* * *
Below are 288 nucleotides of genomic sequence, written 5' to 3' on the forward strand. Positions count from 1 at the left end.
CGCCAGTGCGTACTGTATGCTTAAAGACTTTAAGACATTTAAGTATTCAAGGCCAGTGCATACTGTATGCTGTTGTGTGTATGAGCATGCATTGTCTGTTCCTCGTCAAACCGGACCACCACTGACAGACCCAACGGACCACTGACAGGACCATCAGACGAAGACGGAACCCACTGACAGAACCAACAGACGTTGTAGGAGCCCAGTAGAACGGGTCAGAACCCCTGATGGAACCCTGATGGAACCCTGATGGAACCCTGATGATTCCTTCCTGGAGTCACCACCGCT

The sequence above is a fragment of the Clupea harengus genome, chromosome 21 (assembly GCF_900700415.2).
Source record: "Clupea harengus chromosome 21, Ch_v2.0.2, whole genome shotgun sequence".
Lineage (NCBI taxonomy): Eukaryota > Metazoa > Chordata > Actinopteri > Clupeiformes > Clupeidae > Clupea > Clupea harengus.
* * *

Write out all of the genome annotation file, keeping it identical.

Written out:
Below are 288 nucleotides of genomic sequence, written 5' to 3' on the forward strand. Positions count from 1 at the left end.
CGCCAGTGCGTACTGTATGCTTAAAGACTTTAAGACATTTAAGTATTCAAGGCCAGTGCATACTGTATGCTGTTGTGTGTATGAGCATGCATTGTCTGTTCCTCGTCAAACCGGACCACCACTGACAGACCCAACGGACCACTGACAGGACCATCAGACGAAGACGGAACCCACTGACAGAACCAACAGACGTTGTAGGAGCCCAGTAGAACGGGTCAGAACCCCTGATGGAACCCTGATGGAACCCTGATGGAACCCTGATGATTCCTTCCTGGAGTCACCACCGCT

The sequence above is a fragment of the Clupea harengus genome, chromosome 21 (assembly GCF_900700415.2).
Source record: "Clupea harengus chromosome 21, Ch_v2.0.2, whole genome shotgun sequence".
Lineage (NCBI taxonomy): Eukaryota > Metazoa > Chordata > Actinopteri > Clupeiformes > Clupeidae > Clupea > Clupea harengus.